Money that moves grows the economy. Moving money means people spending, which signals potential profitability from production. Greater production then leads to a greater Gross Domestic Product. Anything that makes it easier to people to spend money, like a standard currency in the United States or credit cards, then grows GDP. While mobile commerce or “m-commerce” certainly provides new opportunities for individual firms to increase their revenue, it also serves growth in the macroeconomy by adding another way for money to move.
Since we in America frequently hear about $500 tablets, $200 phones, and Apple’s record market cap it is easy to assume that “over-priced” hardware prevents universal mobile commerce. However, expensive hardware erects only a temporary barrier. New technology is costly to develop. Companies file patents to limit competition and then charge a premium and recoup the initial outlay. Otherwise, a competitor can take advantage of the first round of testing in the marketplace and offer the same or similar product at a lower cost.
While it is reasonable to be unaware of the hardware goings-on in Asia (things like $25 tablets), Apple’s aggressive and (occasionally) rude patent cases show a company not simply “protecting intellectual property” but a company worried about its ability to continue to charge a premium for its hardware. Patent wars then signal new competition and likely cheaper technology.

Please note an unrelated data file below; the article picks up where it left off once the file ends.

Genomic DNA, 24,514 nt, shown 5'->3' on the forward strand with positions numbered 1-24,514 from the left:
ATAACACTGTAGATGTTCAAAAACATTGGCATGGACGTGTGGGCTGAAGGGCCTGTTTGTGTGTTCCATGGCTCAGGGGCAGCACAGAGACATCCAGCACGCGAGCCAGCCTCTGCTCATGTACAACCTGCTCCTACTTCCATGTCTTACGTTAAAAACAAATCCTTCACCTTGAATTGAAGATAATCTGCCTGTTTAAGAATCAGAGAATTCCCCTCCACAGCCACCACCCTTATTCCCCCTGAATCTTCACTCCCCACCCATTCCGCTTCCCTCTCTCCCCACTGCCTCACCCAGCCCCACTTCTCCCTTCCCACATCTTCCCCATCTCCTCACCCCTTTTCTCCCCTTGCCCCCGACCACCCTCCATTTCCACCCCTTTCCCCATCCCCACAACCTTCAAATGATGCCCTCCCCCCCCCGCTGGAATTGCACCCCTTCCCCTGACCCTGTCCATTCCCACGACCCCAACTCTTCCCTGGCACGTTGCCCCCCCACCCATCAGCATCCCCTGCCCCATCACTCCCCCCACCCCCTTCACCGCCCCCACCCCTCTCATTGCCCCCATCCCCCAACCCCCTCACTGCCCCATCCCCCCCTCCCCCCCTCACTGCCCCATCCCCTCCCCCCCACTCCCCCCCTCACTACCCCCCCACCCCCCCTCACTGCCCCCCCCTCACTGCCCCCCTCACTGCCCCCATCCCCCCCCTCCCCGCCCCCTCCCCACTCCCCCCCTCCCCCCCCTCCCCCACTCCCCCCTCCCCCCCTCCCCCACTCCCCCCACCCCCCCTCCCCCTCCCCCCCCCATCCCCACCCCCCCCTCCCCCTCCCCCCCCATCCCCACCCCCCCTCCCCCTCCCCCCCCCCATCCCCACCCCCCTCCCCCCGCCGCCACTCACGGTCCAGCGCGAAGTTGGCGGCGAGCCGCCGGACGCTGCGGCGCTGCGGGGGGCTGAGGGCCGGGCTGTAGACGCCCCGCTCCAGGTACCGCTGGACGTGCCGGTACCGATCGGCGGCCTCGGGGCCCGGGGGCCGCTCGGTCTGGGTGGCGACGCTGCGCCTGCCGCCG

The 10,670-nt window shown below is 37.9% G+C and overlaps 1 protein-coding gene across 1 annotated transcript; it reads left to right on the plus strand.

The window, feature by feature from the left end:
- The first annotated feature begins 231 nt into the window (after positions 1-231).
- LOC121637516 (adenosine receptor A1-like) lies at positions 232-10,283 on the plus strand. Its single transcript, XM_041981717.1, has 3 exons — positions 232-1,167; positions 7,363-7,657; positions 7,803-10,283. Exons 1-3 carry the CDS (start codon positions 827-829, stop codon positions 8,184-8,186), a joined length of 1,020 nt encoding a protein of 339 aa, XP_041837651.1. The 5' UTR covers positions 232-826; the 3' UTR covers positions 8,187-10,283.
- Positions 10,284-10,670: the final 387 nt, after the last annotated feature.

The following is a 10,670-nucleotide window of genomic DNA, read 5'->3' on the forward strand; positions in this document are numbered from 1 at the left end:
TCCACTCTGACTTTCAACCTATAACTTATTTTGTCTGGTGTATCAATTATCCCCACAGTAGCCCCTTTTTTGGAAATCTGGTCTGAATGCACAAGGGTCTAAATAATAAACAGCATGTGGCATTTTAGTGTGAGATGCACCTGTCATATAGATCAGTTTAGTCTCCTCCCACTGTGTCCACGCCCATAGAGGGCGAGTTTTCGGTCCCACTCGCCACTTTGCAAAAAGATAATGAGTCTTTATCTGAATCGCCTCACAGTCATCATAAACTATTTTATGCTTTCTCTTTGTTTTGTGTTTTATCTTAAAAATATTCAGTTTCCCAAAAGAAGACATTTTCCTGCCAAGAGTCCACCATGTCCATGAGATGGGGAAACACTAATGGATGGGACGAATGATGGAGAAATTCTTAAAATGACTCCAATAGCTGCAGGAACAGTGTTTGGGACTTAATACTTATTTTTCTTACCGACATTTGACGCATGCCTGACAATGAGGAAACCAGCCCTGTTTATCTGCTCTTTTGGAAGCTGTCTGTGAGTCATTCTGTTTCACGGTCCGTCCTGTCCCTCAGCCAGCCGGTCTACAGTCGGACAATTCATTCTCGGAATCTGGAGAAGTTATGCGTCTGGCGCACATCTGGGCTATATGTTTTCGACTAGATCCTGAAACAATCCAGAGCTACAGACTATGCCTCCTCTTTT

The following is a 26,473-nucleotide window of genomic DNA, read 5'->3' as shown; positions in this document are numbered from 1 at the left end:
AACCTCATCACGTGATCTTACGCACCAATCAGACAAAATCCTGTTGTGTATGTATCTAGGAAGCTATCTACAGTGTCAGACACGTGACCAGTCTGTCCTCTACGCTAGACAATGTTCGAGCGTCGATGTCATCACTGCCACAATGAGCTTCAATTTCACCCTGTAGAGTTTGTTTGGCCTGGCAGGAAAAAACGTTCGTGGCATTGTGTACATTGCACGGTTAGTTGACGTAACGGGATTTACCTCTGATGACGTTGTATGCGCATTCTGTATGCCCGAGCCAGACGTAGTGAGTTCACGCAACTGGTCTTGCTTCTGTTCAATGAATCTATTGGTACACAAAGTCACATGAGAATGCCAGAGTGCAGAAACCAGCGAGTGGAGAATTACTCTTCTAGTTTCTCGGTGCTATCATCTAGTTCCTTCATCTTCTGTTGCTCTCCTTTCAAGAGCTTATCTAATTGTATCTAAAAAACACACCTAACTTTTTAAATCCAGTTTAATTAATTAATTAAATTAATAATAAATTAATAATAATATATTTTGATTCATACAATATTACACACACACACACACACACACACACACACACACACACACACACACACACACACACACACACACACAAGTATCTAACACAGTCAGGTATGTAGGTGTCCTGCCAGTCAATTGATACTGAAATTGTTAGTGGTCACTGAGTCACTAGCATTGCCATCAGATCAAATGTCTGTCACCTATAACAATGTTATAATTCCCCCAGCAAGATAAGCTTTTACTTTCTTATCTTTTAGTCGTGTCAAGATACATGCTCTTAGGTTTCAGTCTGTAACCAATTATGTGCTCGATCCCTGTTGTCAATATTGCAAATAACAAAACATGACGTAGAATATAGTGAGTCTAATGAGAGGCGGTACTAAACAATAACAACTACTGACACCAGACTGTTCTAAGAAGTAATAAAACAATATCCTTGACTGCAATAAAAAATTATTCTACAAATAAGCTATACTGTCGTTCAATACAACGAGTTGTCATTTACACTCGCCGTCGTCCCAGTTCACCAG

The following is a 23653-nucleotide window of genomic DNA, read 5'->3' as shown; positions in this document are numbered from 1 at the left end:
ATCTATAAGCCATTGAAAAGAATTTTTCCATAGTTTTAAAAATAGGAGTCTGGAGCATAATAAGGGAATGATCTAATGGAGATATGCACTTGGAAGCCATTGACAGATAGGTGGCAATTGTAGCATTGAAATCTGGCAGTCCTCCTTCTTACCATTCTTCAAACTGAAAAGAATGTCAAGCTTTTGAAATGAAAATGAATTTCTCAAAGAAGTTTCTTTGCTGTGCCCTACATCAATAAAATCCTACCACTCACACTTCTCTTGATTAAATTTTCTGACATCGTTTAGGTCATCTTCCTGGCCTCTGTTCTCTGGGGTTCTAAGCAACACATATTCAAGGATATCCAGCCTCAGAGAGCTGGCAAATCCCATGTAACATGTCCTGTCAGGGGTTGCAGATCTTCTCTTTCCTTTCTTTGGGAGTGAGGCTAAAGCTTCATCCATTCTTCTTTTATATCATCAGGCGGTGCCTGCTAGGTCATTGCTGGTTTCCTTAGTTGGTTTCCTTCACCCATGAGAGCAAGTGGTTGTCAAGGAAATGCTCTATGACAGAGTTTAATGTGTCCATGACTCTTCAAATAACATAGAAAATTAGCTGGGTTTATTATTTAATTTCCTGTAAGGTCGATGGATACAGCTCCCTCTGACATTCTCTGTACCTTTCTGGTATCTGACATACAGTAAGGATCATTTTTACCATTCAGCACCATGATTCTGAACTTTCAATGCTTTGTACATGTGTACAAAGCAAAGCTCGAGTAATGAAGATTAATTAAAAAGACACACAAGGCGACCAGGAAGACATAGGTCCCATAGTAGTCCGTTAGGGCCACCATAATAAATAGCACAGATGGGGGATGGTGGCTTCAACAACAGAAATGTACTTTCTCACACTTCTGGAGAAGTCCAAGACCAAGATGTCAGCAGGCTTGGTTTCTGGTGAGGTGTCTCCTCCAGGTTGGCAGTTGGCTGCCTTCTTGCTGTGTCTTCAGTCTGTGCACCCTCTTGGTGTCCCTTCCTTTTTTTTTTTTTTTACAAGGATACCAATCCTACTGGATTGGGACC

The true barrier to mobile commerce adoption is trickier to solve: the appropriate infrastructure does not exist. The new World Bank report, “Measuring Financial Inclusion,” notes that about 50% of the world’s adult population does not have a bank account. As with any purchase, a mobile purchase transfers funds from the buyer to the seller; the electronic nature of mobile commerce usually requires a bank account. The limited banking infrastructure then impedes more widespread mobile commerce.
Buying physical goods over mobile also requires a way to deliver those goods; the infrastructure in developing countries, particularly in India, is notoriously bad. While greater financial inclusion is likely as new players and incumbents see potential profitability in extending banking, there is little profitability for a firm to capture by making infrastructure investments.
The unavoidable discussion of infrastructure makes discussions of China as a “post-capitalist” economy so important. James White argues that unimpressive returns to capital can actually lead to more efficient capital allocation. People usually look to invest in projects when they expect a high rate of return; capital projects have a very low rate of return. Since the Chinese government directs capital expenditure to infrastructure improvements, instead of to projects with a higher rate of return, China then has better infrastructure than it would absent government direction. Such capital projects greatly improve money’s ability to move, making companies and countries more profitable overall.
Money’s movement can provide one example of the various roles of the private and public sector. The private invents the shiny new ways to move money and the public funds the dirty details.